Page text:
Anyways, first comes the rain, then comes the hail, then comes the 50kt headwind, THEN comes the WALL of black water.. at this point the boat is pinned on her beam, helm is hard over, and all I can do is hope the canvas doesn't tear and the storm runs out of wind before we run out of lake.. which it does..

Ok, not so bad.. it lasted all of 5 minutes, but there is another one coming and I can see it..

"We're not going to make it back, let's do it right this time"

We drop and tie down the sails (duuuuuuh) and get the prop in the water.. all whopping 6 HP of it.. Sure enough, the storm hits again, with even more ferocity this time, and longer.. we ride it out, motoring to windward for a good 20 minutes, holding formation with three other boats whos running lights I can see.. It's like steering on a tightrope, but I'm keeping her pointed with my trusty Johnston 6HP gunned..

However, I'm getting hypothermic (maybe I should have invested in something stronger than a 1 dollar walmart poncho? I am a newbie .. that's my excuse and I'm sticking to it) .. so I tell nick he has to take the helm, and jump inside to warm up.. hes doing OK, when all of a sudden our 'strapped down 130% genny breaks free of it's tie, and runs right up the forestay... we go over, pinned to the water again.. this looks familiar, and quickly lose sight of the other boats .. Nick, under my direction does a good job of keeping us beam-to.. it's too dangerous to get up as and bring in the genny we're at a 50 degree heel, and I know it will be over soon.. sure enough, it us.. ..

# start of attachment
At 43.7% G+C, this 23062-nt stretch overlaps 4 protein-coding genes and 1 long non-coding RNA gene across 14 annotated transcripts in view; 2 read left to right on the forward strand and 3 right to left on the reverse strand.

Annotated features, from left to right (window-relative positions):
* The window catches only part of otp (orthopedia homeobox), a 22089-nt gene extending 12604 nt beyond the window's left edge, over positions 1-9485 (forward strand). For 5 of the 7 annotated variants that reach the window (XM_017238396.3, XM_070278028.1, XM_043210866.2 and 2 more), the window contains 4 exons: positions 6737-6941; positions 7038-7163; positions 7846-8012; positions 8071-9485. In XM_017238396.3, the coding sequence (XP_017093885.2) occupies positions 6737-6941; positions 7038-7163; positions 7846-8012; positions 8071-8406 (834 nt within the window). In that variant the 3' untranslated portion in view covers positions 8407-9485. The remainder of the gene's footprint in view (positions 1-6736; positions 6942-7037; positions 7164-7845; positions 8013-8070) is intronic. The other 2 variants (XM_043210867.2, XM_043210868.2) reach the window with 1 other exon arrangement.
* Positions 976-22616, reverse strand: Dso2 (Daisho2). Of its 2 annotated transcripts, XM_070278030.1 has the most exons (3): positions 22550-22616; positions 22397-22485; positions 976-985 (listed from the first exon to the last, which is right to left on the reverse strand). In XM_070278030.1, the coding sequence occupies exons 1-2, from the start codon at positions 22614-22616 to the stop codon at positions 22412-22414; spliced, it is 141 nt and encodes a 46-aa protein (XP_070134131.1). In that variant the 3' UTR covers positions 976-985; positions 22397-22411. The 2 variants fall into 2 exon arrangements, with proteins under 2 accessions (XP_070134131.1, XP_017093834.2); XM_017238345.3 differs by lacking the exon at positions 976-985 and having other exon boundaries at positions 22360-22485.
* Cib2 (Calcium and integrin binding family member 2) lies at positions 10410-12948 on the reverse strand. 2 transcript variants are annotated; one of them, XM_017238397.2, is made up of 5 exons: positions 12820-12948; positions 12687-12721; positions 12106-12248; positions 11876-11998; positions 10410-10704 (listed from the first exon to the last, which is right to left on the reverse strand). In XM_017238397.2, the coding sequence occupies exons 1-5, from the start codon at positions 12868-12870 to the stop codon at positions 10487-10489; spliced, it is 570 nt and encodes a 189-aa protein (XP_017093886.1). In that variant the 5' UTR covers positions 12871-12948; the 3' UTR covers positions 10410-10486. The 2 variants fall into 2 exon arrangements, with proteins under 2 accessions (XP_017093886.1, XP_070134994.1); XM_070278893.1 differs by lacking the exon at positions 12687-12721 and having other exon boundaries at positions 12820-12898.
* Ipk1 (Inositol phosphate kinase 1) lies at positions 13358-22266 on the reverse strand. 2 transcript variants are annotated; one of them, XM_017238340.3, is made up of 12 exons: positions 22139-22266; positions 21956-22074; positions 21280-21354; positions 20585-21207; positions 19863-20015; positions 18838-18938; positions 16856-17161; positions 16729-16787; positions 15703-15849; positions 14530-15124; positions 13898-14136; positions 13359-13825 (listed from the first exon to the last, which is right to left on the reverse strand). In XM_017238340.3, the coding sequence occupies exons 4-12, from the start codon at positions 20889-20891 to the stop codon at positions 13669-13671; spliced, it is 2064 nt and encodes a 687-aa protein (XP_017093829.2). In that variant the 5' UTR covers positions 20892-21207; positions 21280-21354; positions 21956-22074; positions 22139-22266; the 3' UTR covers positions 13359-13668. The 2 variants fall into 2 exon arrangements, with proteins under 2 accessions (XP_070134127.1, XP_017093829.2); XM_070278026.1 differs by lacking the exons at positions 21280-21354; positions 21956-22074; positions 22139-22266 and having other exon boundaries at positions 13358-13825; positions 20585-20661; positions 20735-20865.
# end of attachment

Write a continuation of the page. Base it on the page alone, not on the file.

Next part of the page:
A few minutes later as we are collecting our wits, and the contents of the cabin police fire and rescue (who had been flanking our small fleet the whole time) come and ask us if we'd seen a boat in trouble .."No, I never noticed anyone" ..

They were responding to an SOS issued by another boat, for someone they thought was going down or in trouble.. it later dawned on me that that was probably us, when our flotilla saw our genny break loose.. .. oh well..

anyways.. after that conversation.. *crackle* *boom* in the west.. I make a judgement call, and decide we can outrun it.. Full canvas up, it's blowing 20-30 and we close haul home in about 15 minutes flat.. probably one of the fastest sails I've made on her ever.. .. dock, derig, and run to the cars sopping wet just as #3 hits, with even more ferocity than the first two..

The boat came through without a scratch or a tear, Nick still can't meet someone knew without telling that story whilst sporting an ear to ear grin..

Me? When the weather turns nasty I know which way it comes from, don my shiny new storm gear, put the canvas *in* the boat.. drop the hook or motor (dependant on position and situtuation) and laugh in the face of danger.. ;)

seasoned, no.. but no heeling, broach or shift really phases me anymore after that.. For me it was the day I 'got my legs', and fell in love with my boat.. After that day she's a she, not an it. and 30+ is a day I 'really should go sailing, as opposed to a day when I should cancel my sailing plans :)
 

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There ya go Casey, the attitude is right and the story is one that's probably been lived by many a trailer sailor. Nothing wrong with being heeled at 50*, if that's what ya wanna do at the time. Being pinned on your beam's end for a length of time takes a little adjusting to though.